Outlook for exports has darkened: the number of new orders and tender requests has fallen sharply in the technology industry
The 2024 outlook for Finland’s largest export companies has darkened. Technology Industries of Finland’s latest order book and personnel survey indicates that turnover has continued to decline and there has been a sharp fall in the number of new orders and tender requests.
“The current situation heralds significant challenges for our member companies during the winter and early spring. Fortunately, companies still have strong order books that will support production for the time being. However, unless demand starts showing some signs of recovery, the situation for export companies may deteriorate considerably next year,” says Petteri Rautaporras, Director and Chief Economist at Technology Industries of Finland.
The monetary value of new orders received by technology industry companies in the July−September period was 24 per cent lower than in the previous quarter and 30 per cent lower year-on-year. New orders declined considerably in all of the technology industry’s main sectors. The value of new orders had already fallen at the beginning of the year, and has been decreasing steadily since then. At the end of September, the total value of order books was four per cent lower than at the end of June and 13 per cent lower than in September 2022.
In mechanical engineering, which is the largest technology industry sector, the value of new orders in the July–September period ended up being a staggering 39 per cent less than in preceding quarter. Year-on-year, the value of new orders decreased by 40 per cent.
This low order intake also heralds a contraction in order books during the winter, which will be reflected in a continuous decline in production over the winter months. Unless demand picks up during early 2024,there will also be a clear rise in unemployment.
The tender request balance figure for the entire technology industry fell to -31. The data collected during October clearly indicates that there has been a marked decline in demand in the market during the third quarter. Such a strong fall in demand will most likely have an unfavourable impact on order intake in the fourth quarter.
“There’s been a significant fall in demand in the market since the summer. At least for the moment, the worsening situation seems to be part of the normal economic cycle, so we shouldn’t be declaring an economic crisis or serious recession just yet. However, the extremely poor order intake during the third quarter can at the very least be seen as a warning that something more serious may lie ahead,” says Rautaporras.
Differences between companies have grown again, as is typical during shifts in the economic cycle. Some companies are already in serious difficulties, while others are still doing well. Rautaporras says that the economy is still well-placed to begin growing again once inflation subsides and interest rates stabilise and eventually start to fall.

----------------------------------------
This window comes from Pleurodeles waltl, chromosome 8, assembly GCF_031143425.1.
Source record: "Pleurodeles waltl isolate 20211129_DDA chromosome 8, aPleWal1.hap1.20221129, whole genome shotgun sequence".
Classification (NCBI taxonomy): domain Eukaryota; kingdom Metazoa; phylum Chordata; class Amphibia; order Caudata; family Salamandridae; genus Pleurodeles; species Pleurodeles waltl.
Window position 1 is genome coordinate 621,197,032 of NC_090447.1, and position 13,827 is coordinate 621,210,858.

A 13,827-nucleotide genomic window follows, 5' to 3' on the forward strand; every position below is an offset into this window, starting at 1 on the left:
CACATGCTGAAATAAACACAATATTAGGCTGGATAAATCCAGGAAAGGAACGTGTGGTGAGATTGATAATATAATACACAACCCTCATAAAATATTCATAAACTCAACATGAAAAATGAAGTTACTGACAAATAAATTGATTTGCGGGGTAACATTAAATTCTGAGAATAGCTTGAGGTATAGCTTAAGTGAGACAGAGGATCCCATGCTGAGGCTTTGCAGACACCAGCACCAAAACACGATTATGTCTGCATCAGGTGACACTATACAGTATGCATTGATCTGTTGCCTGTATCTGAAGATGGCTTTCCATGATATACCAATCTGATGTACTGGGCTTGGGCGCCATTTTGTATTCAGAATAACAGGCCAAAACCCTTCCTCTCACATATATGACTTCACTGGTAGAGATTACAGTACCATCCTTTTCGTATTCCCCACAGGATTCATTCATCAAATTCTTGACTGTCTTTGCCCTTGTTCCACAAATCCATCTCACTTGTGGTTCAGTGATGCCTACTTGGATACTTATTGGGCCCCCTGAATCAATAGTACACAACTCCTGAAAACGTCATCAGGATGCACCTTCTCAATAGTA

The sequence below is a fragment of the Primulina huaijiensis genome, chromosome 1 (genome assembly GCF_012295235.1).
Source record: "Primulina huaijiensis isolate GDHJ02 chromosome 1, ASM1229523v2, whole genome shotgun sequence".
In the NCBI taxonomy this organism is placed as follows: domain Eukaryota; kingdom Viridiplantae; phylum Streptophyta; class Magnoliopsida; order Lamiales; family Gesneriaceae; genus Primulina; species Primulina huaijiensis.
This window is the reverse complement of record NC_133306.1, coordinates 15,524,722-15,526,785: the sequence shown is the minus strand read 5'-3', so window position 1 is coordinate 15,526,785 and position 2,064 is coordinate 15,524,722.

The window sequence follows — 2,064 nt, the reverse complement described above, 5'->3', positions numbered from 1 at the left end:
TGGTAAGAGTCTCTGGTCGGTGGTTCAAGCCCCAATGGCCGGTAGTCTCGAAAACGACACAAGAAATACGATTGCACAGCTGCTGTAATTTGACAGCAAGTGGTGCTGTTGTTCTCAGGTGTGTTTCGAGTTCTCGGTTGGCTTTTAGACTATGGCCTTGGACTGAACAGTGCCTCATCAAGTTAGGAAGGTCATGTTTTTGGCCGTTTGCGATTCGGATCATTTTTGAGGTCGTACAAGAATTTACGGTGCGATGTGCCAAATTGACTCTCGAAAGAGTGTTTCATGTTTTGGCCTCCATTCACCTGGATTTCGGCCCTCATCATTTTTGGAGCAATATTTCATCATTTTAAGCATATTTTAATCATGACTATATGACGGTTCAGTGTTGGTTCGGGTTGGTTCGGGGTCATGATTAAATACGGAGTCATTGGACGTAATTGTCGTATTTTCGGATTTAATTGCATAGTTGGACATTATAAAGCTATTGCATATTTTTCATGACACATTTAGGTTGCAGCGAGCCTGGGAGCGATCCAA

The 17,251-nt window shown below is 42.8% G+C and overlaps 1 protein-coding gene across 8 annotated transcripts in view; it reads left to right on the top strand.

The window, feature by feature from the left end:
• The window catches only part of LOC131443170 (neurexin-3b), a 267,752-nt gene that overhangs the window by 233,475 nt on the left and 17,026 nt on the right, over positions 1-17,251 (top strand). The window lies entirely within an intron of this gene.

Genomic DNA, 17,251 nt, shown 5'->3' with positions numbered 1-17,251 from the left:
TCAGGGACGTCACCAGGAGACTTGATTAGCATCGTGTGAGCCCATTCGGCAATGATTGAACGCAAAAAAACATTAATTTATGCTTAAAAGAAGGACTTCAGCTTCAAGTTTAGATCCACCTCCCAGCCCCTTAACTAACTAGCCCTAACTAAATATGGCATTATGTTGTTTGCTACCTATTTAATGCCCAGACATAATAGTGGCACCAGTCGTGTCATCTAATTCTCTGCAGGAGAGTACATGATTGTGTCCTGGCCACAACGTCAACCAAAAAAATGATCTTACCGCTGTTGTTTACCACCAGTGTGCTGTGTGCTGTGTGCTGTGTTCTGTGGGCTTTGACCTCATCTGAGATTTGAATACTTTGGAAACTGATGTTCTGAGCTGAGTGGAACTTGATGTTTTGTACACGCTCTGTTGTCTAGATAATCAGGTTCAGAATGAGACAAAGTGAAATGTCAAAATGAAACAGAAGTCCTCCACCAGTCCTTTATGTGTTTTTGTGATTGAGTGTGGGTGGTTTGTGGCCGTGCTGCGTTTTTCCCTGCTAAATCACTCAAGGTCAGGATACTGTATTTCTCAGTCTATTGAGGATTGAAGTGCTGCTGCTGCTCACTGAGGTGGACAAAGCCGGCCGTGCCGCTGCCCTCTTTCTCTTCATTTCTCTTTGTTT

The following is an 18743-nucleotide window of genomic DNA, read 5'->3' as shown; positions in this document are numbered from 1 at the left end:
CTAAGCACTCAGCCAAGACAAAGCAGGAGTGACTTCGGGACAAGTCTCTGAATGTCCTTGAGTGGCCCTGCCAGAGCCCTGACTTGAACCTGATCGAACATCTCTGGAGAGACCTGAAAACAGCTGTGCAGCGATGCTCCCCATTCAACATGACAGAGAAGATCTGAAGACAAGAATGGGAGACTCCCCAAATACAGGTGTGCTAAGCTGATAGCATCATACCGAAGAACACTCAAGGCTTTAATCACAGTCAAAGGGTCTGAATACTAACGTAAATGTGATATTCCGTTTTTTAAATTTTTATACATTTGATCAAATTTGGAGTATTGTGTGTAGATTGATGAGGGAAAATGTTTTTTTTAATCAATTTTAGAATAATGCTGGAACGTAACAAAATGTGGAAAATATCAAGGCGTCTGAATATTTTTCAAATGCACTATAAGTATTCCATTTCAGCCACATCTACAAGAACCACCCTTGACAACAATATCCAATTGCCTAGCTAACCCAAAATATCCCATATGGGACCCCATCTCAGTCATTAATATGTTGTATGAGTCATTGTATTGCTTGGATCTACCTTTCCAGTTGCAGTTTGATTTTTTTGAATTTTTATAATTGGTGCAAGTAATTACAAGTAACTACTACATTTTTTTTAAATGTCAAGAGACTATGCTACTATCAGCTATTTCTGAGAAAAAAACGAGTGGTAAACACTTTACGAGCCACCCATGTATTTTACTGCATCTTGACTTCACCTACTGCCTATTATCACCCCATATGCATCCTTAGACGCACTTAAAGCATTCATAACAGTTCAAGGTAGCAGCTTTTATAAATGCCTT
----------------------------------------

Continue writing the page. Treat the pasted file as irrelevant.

“However, the global economy is still subject to a long list of risks that will have major impacts if realised. The coming winter will show which direction the Finnish economy is heading in over the near term.”
Economic fluctuations will not change the need for talent and RDI
The number of personnel employed by technology industry companies remained unchanged from the end of June, totalling 335,000 at the end of September.
According to Technology Industries of Finland’s personnel survey, approximately 9,500 employees were affected by lay-off procedures at the end of September compared to 6,000 at the end of July. Although there was a notable increase in the number of people laid off, the figures are still quite low in view of the circumstances.
A total of 8,700 recruitments were made in the July–September period, which is good under the circumstances. Although some companies have already started reducing their workforce, demand for labour remains high at others.
“It’s vital to understand that normal economic fluctuations and change negotiations will not alter Finland’s long-term need for talent. Export industry personnel are retiring at a rapid rate and an insufficient number of new technology experts are graduating. The current government’s competence and immigration policies alone have had a major impact on Finland’s future prospects,” says CEO Jaakko Hirvola.
New expertise is needed in areas such as research, development and innovation (RDI) related to clean energy and the green transition. Finland’s proposed investments in the green transition have risen to more than EUR 200 billion.
“In spite of the weaker economic outlook, companies will continue to make long-term investments in ambitious, sustainable export products – for which there is a good market. Good RDI decisions have been made in the Government Programme. Yet in order to reap the benefits, two-thirds of the additional funding must be channelled into genuine competitive tenders for companies. This will enable us to find new solutions for curbing climate change and promoting the wellbeing of our citizens and the overall security of our society,” says Hirvola.
Jaakko Hirvola, CEO, phone +358 40 063 3751, Twitter: @JaakkoHirvola
Petteri Rautaporras, Director, Chief Economist, phone +358 50 304 2220, Twitter: @PRautaporras
Economic Outlook of Technology Industries of Finland 4/2024